Managing Groups and Teams/Effective Team Leadership
There are many elements that create and are essential to be an effective leader that has the power to motivate a team and drive success. There is often a balancing act that the leader must manage between being a leader and a member while ensuring the goal is clear and obtainable. There are six leadership competencies that are the building blocks to becoming an effective leader; focus on the goal, ensure a collaborative climate, build confidence, demonstrate sufficient technical know-how, set priorities, and manage performance as described When Teams Work Best by LaFasto and Larson. Therefore, the question arises, “Does an effective team leader both merge into the group as a member of the team and also maintain a leadership role? And if so, how?”
A leader is the key player in the game that is comprised of challenge and risk. Therefore, an effective team leader must be both a component to the team and also a leader to manage the team’s progress. The leader cannot possibly be competent in every area without being engaged in the team. The leader must know each member and the team as a whole in order to bring them all together and create a process that is open, productive, and promotes confidence. An effective leader uses each member’s contributions and energy to focus on a common goal. Essentially, a leader’s job is to add importance to the team’s effort, which cannot be done without being a member.
It is very common for a team leader to be in the dark about their team and the everyday operations. This is a consequence of a leader’s disengagement and lack of membership with the team. Moreover, the team’s contention usually gives birth at this point and lends itself to decreased productivity and satisfaction. An effective leader needs to be able to pinpoint problems and praise excellence within the group, which cannot be done from the sideline.
The leader is a part of the overall process; therefore, a relationship naturally exists. However, it is up to the leader whether to nurture that relationship or minimize its importance. The team leader must understand the team’s vision and clearly define the goal to guarantee success and member loyalty. One cannot lead a team without knowing the purpose and goal of the team. Furthermore, a team leader must create a collaborative climate to ensure that the best thinking and ideas of the team are represented. Again, a wholesome climate cannot be established without knowing the members and becoming engaged in the team.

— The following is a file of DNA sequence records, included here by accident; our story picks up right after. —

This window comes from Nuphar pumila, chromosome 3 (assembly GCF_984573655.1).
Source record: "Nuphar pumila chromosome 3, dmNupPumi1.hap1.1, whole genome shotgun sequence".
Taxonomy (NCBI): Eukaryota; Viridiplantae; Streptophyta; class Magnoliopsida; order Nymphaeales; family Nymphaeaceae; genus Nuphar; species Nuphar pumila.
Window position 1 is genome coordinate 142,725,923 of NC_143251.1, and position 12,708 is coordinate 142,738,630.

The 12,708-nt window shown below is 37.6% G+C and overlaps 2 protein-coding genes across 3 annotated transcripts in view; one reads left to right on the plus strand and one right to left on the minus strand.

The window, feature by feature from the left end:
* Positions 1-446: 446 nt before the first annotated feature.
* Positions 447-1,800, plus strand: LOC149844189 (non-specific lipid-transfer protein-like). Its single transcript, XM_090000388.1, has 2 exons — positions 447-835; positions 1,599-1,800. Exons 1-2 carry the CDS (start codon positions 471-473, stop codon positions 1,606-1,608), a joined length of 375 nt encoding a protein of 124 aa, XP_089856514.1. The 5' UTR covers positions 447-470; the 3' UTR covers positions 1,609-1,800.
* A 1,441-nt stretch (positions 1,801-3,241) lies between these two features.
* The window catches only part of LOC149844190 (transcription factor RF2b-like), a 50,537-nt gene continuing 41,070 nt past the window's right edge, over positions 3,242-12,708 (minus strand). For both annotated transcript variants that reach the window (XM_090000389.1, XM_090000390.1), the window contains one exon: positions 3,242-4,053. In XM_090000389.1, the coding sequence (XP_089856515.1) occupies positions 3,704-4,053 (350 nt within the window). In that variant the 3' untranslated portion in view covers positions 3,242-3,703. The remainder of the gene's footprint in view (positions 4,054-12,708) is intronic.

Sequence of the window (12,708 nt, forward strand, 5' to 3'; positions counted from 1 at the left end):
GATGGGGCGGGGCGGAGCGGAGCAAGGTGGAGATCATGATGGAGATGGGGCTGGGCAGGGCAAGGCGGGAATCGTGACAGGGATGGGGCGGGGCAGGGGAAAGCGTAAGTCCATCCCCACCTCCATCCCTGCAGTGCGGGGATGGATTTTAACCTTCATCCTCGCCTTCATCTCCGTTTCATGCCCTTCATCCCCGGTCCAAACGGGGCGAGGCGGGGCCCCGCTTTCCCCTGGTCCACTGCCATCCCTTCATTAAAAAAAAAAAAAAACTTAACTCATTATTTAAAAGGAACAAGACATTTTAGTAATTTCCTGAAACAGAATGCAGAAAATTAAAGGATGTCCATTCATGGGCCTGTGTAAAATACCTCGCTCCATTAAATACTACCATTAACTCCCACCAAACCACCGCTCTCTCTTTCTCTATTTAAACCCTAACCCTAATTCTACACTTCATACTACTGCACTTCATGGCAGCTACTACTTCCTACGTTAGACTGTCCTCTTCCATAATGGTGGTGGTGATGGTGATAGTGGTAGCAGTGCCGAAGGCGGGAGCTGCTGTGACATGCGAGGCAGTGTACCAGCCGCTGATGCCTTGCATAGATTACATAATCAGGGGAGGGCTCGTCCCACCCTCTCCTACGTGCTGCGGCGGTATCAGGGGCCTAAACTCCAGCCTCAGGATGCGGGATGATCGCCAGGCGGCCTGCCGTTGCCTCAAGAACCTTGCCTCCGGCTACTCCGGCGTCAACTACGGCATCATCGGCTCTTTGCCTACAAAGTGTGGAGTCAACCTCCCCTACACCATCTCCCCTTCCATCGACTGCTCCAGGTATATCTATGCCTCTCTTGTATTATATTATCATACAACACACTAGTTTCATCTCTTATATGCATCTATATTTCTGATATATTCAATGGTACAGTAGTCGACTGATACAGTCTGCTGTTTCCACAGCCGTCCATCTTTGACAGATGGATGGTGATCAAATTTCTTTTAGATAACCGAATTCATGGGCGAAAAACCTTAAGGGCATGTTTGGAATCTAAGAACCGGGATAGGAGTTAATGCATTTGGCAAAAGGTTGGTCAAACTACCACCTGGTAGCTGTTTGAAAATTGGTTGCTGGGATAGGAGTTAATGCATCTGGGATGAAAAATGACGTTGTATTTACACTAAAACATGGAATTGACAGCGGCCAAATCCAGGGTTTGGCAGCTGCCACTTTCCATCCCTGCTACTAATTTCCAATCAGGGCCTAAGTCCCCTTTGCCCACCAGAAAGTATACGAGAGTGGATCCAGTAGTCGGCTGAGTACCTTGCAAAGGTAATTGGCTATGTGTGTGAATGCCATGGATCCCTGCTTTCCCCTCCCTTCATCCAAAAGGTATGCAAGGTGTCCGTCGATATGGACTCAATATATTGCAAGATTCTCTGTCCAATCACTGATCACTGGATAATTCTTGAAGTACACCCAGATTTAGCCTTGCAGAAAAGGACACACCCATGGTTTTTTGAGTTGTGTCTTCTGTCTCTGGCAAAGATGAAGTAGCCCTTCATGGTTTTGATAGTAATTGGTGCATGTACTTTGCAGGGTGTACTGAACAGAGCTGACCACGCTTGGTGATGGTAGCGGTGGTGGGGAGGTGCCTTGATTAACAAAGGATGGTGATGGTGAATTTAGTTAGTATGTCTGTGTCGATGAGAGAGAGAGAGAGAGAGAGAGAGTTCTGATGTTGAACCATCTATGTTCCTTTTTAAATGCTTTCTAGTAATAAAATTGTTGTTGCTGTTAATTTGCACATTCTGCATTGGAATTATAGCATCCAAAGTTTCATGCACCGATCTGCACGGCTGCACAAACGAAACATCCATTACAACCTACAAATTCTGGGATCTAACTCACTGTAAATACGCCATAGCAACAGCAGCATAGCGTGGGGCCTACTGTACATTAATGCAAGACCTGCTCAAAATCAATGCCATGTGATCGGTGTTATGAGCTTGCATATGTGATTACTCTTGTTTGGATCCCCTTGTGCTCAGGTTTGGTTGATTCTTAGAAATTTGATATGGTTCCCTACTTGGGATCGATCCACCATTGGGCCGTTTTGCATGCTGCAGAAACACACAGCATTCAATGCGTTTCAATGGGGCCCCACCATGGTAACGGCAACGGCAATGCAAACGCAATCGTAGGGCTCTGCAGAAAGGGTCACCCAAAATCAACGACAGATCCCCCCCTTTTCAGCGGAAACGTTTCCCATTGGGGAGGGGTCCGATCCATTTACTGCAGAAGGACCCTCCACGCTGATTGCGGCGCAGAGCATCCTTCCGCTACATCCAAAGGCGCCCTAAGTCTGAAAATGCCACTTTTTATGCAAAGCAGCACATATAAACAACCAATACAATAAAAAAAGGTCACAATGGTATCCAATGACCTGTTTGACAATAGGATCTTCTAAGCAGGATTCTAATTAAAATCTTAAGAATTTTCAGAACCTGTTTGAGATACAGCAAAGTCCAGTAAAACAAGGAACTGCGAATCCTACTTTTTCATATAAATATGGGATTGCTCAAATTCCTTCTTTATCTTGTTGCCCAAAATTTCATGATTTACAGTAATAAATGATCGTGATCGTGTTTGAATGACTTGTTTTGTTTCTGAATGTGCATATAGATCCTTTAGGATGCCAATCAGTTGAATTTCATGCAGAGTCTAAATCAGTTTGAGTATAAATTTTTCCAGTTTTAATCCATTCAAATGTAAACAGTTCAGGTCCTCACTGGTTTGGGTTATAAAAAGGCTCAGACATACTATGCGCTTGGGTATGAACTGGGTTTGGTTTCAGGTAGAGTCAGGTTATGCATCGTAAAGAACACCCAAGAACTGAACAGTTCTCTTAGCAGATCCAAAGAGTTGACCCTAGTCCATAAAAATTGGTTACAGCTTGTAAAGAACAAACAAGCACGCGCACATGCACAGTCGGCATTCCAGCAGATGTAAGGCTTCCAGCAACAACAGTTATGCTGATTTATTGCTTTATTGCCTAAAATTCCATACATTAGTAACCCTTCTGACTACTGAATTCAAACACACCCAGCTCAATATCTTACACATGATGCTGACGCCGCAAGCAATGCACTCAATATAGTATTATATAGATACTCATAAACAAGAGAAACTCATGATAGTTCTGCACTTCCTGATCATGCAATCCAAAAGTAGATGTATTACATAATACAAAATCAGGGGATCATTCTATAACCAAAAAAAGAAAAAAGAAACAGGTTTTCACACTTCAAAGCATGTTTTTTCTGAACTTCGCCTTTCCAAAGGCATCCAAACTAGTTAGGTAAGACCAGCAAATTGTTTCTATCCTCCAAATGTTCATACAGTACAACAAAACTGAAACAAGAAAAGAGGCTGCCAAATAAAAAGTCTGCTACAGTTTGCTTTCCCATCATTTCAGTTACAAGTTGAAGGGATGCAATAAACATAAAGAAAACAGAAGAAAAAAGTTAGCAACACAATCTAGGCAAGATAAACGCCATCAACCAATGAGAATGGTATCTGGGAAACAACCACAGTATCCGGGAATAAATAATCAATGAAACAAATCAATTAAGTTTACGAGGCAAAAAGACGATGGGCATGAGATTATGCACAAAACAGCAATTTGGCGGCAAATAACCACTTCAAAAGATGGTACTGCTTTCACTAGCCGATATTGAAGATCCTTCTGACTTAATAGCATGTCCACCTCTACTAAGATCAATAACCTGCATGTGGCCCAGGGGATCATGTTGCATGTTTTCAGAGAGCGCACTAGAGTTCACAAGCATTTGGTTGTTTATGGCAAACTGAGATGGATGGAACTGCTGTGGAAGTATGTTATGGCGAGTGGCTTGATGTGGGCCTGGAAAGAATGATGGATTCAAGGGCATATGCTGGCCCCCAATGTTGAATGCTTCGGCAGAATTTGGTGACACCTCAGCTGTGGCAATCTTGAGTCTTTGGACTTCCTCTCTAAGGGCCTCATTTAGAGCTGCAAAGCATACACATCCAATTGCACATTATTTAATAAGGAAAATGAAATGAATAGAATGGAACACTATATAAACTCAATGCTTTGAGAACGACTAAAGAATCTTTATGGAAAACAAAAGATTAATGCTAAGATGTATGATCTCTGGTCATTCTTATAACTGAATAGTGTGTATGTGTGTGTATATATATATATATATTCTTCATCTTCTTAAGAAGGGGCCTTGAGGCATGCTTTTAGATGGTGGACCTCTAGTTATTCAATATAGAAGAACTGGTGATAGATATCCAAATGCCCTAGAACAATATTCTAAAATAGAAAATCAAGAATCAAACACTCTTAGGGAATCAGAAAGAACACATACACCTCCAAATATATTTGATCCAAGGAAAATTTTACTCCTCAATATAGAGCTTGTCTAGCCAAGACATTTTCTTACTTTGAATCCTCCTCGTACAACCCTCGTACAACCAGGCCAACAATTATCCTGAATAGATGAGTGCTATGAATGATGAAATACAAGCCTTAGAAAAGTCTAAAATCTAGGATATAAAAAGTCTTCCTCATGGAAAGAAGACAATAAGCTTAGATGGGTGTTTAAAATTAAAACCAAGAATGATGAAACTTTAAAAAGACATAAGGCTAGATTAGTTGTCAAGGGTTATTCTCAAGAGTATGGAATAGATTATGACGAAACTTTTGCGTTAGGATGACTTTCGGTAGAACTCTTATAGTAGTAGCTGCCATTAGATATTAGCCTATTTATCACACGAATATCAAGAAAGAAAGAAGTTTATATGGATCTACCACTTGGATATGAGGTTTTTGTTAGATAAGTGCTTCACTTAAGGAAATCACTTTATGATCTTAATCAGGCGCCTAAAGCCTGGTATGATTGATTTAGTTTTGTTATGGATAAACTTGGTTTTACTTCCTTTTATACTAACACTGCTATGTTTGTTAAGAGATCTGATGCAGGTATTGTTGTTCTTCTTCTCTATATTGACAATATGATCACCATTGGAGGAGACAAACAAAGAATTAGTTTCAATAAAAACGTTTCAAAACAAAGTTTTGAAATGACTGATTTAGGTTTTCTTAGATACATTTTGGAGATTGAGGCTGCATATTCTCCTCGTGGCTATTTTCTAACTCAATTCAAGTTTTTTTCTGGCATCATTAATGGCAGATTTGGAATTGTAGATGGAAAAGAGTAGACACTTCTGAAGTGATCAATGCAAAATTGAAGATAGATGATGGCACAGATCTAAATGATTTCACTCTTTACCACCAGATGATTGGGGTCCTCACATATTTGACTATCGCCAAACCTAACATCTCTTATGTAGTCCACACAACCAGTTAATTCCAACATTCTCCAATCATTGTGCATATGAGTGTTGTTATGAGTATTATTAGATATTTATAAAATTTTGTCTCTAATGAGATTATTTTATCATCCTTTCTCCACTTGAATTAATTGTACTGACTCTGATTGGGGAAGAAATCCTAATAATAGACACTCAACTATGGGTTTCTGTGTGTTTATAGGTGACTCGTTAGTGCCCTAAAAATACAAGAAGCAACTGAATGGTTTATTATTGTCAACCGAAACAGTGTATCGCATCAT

The foundation of a highly motivated and successful team is the member’s understanding and relevance of their goal. An effective leader’s trust in the team goal is vital to the member’s commitment. The members become isolated and discouraged when the leader’s investment is minimal. Team members want the opportunity to prove their value and worth to the goal and the leader. The leader must be involved and a member of the team to effectively influence the member’s productivity and function in the grand scheme of things.
There has been a gradual progression and contemporary focus on the leader’s mutual relationship with the members as opposed to the authority position in the modern day. This leader-member relationship breeds trust, confidence, stimulation, responsiveness, and problem solving which are the keys for success and satisfaction. As demonstrated, an effective leader should be a part and merge with the team and simultaneously lead and encourage it’s constituents toward the goal. The leader can bring inspiring growth or demise to a team and company; therefore, it is essential for a leader to be effective and powerful.